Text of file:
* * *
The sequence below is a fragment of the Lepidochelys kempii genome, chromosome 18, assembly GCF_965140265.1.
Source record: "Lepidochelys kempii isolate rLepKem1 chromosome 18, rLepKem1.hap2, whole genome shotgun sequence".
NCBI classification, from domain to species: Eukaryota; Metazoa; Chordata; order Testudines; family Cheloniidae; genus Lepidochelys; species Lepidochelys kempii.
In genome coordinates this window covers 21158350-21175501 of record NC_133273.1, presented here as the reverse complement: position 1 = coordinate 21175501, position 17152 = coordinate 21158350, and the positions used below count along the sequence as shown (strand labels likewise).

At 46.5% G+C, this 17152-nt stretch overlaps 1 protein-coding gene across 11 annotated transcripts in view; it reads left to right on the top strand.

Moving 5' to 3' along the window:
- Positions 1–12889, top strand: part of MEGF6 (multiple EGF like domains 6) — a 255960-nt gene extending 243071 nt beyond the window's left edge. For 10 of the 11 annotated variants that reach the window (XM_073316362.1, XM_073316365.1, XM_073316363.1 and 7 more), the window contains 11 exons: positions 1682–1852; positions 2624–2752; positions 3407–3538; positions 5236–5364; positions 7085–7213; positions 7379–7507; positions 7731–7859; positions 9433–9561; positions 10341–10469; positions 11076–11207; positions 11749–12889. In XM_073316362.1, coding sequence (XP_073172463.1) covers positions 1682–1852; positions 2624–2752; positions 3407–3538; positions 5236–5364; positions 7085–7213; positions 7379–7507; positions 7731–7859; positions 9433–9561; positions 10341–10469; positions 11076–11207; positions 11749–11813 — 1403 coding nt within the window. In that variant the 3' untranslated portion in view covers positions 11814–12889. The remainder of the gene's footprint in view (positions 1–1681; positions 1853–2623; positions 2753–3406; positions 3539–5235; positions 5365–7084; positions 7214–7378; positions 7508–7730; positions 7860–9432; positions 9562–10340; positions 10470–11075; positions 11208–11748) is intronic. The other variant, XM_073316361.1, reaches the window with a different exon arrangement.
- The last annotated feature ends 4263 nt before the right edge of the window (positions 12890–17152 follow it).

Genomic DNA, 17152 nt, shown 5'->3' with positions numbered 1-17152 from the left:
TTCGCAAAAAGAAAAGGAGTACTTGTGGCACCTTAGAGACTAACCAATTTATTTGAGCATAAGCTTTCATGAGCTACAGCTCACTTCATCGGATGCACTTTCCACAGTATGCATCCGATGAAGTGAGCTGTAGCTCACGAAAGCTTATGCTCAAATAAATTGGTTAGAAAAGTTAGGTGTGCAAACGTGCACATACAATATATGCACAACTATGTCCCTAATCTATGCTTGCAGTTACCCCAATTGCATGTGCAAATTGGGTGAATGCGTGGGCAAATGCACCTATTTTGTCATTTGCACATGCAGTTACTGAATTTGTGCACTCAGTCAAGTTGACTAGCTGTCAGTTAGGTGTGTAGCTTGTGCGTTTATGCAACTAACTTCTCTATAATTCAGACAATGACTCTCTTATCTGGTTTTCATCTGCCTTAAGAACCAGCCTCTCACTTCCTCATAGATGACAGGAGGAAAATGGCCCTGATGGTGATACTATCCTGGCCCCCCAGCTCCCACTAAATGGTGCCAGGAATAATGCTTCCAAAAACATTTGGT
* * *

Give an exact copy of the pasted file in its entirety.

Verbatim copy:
The sequence below is a fragment of the Lepidochelys kempii genome, chromosome 18, assembly GCF_965140265.1.
Source record: "Lepidochelys kempii isolate rLepKem1 chromosome 18, rLepKem1.hap2, whole genome shotgun sequence".
NCBI classification, from domain to species: Eukaryota; Metazoa; Chordata; order Testudines; family Cheloniidae; genus Lepidochelys; species Lepidochelys kempii.
In genome coordinates this window covers 21158350-21175501 of record NC_133273.1, presented here as the reverse complement: position 1 = coordinate 21175501, position 17152 = coordinate 21158350, and the positions used below count along the sequence as shown (strand labels likewise).

At 46.5% G+C, this 17152-nt stretch overlaps 1 protein-coding gene across 11 annotated transcripts in view; it reads left to right on the top strand.

Moving 5' to 3' along the window:
- Positions 1–12889, top strand: part of MEGF6 (multiple EGF like domains 6) — a 255960-nt gene extending 243071 nt beyond the window's left edge. For 10 of the 11 annotated variants that reach the window (XM_073316362.1, XM_073316365.1, XM_073316363.1 and 7 more), the window contains 11 exons: positions 1682–1852; positions 2624–2752; positions 3407–3538; positions 5236–5364; positions 7085–7213; positions 7379–7507; positions 7731–7859; positions 9433–9561; positions 10341–10469; positions 11076–11207; positions 11749–12889. In XM_073316362.1, coding sequence (XP_073172463.1) covers positions 1682–1852; positions 2624–2752; positions 3407–3538; positions 5236–5364; positions 7085–7213; positions 7379–7507; positions 7731–7859; positions 9433–9561; positions 10341–10469; positions 11076–11207; positions 11749–11813 — 1403 coding nt within the window. In that variant the 3' untranslated portion in view covers positions 11814–12889. The remainder of the gene's footprint in view (positions 1–1681; positions 1853–2623; positions 2753–3406; positions 3539–5235; positions 5365–7084; positions 7214–7378; positions 7508–7730; positions 7860–9432; positions 9562–10340; positions 10470–11075; positions 11208–11748) is intronic. The other variant, XM_073316361.1, reaches the window with a different exon arrangement.
- The last annotated feature ends 4263 nt before the right edge of the window (positions 12890–17152 follow it).

Genomic DNA, 17152 nt, shown 5'->3' with positions numbered 1-17152 from the left:
TTCGCAAAAAGAAAAGGAGTACTTGTGGCACCTTAGAGACTAACCAATTTATTTGAGCATAAGCTTTCATGAGCTACAGCTCACTTCATCGGATGCACTTTCCACAGTATGCATCCGATGAAGTGAGCTGTAGCTCACGAAAGCTTATGCTCAAATAAATTGGTTAGAAAAGTTAGGTGTGCAAACGTGCACATACAATATATGCACAACTATGTCCCTAATCTATGCTTGCAGTTACCCCAATTGCATGTGCAAATTGGGTGAATGCGTGGGCAAATGCACCTATTTTGTCATTTGCACATGCAGTTACTGAATTTGTGCACTCAGTCAAGTTGACTAGCTGTCAGTTAGGTGTGTAGCTTGTGCGTTTATGCAACTAACTTCTCTATAATTCAGACAATGACTCTCTTATCTGGTTTTCATCTGCCTTAAGAACCAGCCTCTCACTTCCTCATAGATGACAGGAGGAAAATGGCCCTGATGGTGATACTATCCTGGCCCCCCAGCTCCCACTAAATGGTGCCAGGAATAATGCTTCCAAAAACATTTGGT